Pooping in Japan

As I’m about to embark on my next holiday – this time to Hong Kong – I realised I never wrote anything on my blog about my last holiday to Japan (at least I don’t remember writing anything… you never know!). So without further ado, here’s a short write up of my favourite thing in Japan: toilets.

Last July my crazy little sister packed her bags and left Chicago to spend a year in Japan teaching English in remote areas of the country. For the past year I’ve had the privilege of laughing in hysterics as I read her emails on Japanese cultural experiences. In early May I met my parents and sister in Tokyo to see all the purple food, crazy socks and lace umbrellas for myself. While all that was pretty funky, what really fascinated me was their toilets.

Yes, toilets. Poopers. Cans. Dunnies. Loos. (No, this isn’t Kenny writing the story.)

big toilet

Japanese toilets are quite possibly the coolest gadget I’ve experienced. And yes, that includes Wii, iPhones and even self-parking cars. Let me paint you a picture.

It’s winter. There’s a chill in the air. You have to go. You walk into the stall and sit down and the cold seat doesn’t feel at all pleasant to your skin. Not in Japan! All the toilets have bum warmers! With adjustable temperature! So if you like things toasty, that’s your choice.

But wait, it’s a public toilet so you may be a bit embarrassed or scared of germs. Nah-ah, not in Japan! Toilets come fully equipped with multiple noises that mask the “natural” sounds their users make (Quick random fact: The sounds were added after Japanese ladies repeatedly flushed toilets to make noise, thus wasting lots of water. The pre-recorded sound does the job, but is a bit more eco-friendly). You can play a pretty song or a sound of running water, for example.

But it doesn’t end there! There’s a built-in bidet for ladies and a bum washer (with adjustable pressure and temperature) for everyone’s enjoyment. And yes, you guessed it, a bum dryer is there too. It’s a completely warm, hands-free, clean bathroom experience.

Now, you may think I’m completely weird to have written this post. If you do, then I have one thing to say to you – don’t knock it till you try it!

Top 10 places I want to visit

I haven’t traveled the world nearly as much as I would have liked to by now. I’m not complaining… I’ve loved the places I’ve seen and I feel very lucky to have experienced them. Still, there’s so much out there that I long to explore. As of today, here’s my top 10 list of places I want to visit, in no particular order.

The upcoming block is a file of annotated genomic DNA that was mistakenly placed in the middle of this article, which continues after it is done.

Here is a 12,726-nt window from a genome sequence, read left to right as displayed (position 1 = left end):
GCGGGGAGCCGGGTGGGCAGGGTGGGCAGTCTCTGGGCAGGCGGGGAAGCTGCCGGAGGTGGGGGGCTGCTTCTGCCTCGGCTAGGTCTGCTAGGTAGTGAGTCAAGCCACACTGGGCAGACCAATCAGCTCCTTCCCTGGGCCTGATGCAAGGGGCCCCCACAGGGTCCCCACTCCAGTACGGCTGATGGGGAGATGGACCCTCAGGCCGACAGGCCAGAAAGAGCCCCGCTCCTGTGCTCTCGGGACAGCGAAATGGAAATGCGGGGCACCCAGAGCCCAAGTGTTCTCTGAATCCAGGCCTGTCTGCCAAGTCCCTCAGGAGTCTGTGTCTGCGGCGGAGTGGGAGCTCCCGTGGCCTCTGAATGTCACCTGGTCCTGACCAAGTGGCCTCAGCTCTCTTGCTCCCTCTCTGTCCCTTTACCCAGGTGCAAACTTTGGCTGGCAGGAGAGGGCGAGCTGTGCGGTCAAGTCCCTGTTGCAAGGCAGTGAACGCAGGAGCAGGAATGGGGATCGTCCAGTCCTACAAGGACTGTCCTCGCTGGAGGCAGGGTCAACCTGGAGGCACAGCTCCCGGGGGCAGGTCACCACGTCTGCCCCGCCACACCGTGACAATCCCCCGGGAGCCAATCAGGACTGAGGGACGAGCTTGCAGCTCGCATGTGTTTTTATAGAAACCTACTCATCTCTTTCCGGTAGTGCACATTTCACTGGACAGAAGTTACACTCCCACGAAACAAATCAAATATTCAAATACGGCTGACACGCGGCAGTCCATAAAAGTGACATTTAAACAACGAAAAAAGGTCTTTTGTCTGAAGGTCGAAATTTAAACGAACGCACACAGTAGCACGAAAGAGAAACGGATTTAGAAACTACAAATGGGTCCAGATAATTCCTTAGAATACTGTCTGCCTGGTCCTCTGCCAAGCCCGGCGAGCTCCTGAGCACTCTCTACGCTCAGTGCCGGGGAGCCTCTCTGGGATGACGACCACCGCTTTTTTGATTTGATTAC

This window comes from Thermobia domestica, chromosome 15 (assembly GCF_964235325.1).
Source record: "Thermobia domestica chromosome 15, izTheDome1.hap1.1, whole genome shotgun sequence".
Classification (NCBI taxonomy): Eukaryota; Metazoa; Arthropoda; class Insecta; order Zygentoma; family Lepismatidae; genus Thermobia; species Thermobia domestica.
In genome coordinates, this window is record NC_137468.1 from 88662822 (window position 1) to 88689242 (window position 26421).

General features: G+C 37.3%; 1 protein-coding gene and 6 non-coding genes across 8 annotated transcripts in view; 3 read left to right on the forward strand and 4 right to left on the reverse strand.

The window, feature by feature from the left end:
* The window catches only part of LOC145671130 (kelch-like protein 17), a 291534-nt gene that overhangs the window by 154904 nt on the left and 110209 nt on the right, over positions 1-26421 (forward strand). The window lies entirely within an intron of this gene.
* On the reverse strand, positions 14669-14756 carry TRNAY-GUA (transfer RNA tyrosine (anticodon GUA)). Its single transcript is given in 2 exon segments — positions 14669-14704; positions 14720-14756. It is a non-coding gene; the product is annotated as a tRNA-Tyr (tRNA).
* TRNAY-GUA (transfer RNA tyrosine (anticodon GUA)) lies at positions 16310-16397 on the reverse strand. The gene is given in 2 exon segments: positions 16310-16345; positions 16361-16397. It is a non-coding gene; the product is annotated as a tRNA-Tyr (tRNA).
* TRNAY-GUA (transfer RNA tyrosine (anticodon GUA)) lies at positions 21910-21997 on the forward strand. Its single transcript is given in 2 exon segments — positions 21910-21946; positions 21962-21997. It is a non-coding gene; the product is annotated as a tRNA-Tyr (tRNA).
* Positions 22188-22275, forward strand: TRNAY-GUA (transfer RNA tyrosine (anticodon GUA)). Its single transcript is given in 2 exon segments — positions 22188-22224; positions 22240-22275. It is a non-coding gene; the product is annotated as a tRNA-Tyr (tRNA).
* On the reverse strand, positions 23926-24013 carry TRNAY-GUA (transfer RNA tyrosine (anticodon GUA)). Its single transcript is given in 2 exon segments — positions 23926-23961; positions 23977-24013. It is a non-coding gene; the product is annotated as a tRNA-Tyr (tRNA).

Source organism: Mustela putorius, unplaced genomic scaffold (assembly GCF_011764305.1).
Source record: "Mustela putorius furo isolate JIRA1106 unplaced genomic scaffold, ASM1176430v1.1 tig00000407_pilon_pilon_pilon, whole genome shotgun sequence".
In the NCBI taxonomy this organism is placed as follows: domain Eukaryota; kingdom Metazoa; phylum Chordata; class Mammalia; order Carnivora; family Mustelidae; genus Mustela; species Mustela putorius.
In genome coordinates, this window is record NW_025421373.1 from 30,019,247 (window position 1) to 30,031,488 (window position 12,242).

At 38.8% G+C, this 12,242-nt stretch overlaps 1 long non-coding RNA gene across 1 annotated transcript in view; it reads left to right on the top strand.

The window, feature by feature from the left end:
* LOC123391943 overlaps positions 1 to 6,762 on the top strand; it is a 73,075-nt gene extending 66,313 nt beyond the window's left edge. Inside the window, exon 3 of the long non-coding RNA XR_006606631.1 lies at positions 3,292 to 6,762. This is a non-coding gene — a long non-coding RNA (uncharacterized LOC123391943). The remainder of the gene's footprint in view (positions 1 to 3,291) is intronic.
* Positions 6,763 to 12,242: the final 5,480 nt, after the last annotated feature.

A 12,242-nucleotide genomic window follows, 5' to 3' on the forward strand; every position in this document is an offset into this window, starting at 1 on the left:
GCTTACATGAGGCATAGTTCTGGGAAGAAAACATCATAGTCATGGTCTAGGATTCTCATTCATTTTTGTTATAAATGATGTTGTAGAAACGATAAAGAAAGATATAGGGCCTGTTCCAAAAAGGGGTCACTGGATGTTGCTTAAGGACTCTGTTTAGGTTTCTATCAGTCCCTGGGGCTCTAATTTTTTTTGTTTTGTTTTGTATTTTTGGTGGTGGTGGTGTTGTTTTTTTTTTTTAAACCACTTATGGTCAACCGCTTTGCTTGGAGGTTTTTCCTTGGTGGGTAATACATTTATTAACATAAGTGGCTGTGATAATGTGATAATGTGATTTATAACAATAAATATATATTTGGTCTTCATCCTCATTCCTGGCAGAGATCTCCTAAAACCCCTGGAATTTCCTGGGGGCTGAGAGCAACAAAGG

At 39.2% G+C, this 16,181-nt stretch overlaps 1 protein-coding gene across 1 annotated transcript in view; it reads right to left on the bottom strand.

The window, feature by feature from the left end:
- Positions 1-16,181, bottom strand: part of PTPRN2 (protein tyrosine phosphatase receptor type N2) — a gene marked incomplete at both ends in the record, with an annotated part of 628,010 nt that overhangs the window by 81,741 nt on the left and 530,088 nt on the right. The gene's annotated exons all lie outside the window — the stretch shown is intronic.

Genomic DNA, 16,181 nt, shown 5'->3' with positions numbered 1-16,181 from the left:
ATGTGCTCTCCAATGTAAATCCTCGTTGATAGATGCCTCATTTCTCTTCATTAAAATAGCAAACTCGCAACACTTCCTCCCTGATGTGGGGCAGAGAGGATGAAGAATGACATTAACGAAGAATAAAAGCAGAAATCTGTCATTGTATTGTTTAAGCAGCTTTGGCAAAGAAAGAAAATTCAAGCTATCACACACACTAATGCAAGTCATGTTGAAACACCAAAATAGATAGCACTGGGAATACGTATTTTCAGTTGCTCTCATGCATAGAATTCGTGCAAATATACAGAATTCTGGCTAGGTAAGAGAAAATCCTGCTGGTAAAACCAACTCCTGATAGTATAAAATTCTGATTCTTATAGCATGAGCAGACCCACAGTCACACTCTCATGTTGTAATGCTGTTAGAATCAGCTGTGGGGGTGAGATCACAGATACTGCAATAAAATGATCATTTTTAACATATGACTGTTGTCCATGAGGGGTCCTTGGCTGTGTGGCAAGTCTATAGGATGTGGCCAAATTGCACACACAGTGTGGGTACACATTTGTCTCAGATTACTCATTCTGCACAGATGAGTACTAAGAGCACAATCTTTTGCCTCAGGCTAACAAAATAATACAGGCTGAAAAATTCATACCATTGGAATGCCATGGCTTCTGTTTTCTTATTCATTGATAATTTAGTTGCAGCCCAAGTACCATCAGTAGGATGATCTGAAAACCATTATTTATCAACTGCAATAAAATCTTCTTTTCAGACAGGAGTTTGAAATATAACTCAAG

1. Rwanda – I’d love to go tracking gorillas in the jungle. Kinda scared of doing this one though… Civil unrest, Ebola, massive apes. hmmm… scary.

2. Istanbul – Ever since reading The Historian I wanted to explore Dracula’s home turf. The book has a great imaginative section in this city. If you haven’t read it, it’s a bit slow but bloody brilliant.

3. Iceland – Flying horses, hot springs and ice hotels. What’s not to like?

4. Antarctica – I want to see the penguins before Global Warming melts all the ice…

5. Mykonos – Every photo I’ve seen looks so absolutely idylic that this must be paradise on Earth.

6. Machu Pichu, Peru – Everyone who’s been there says it’s stunning. Will need to get in shape before this one. I’m embarrassingly unfit right now… I also want to see the alien crop circles nearby.

7. French Riviera – When I was little I loved the Le Gendarme de St. Tropez movies and wanted to go to the South of France ever since. I’m scared to watch those again in case they don’t seem as funny anymore…

8. Tuscany – Ummm… Gaja wines… Is that not enough?

9. Netherlands – During tulip season. I can’t even imagine how beautiful it must be.

10. Petra, Jordan – Because it looks like something made up for an Indiana Jones movie. It must be pretty cool in real life.

For now, I’m off to Hong Kong (thank you Blake!) and back to see a bit of Poland later in the year. Woo hoo!

What’s your dream place to visit?

A lake in the Australian desert

Every now and then when La Nina hits and there’s an especially wet season in Queensland, water collects in what’s then known as Lake Eyre. When this happens, this body of water becomes so big it looks like an ocean when you’re standing on the shore. The last time the basin was flooded was back in 1989 so seeing this spectacular sight in 2009 is quite a treat, even if the lake’s only at less than a quarter capacity. When all the waters recede, the basin will return to its normal state, that of a pink salted plateau.

You can check out up to date information on where the water is up to on the “>Lake Eyre Yacht Club website. If you’d like to visit, you can do that from William Creek, but hurry before the water dries out.

Lake Eyre, when flooded, as seen by satelite
Lake Eyre, when flooded, as seen by satelite

Cheetah Conservation

Magda and Blake petting baby cheetahs
Magda and Blake petting baby cheetahs

The fastest animal on land (and one of the most beautiful!) is one of the most endangered. The Cheetah Outreach program in South Africa’s Stellenbosch region is one organisation doing its part to protect these stunning animals. Last year in October I was lucky enough to pay a visit to Spier wine farm, where the outreach is located. We got to experience a short cheetah encounter, which was one of the coolest things I’ve ever done.

In addition to breeding cheetahs, Cheetah Outreach also breeds Anatolian Shepherd Guard dogs. These dogs are experienced cattle herders and they aid farmers in protecting their livestock from becoming cheetah food. By supplying the puppies to farmers, Cheetah Outreach ensures that cheetahs will be chased away by the dogs instead of being shot by the farmer. Pretty good solution, don’t you think?

Check out their website and make a donation.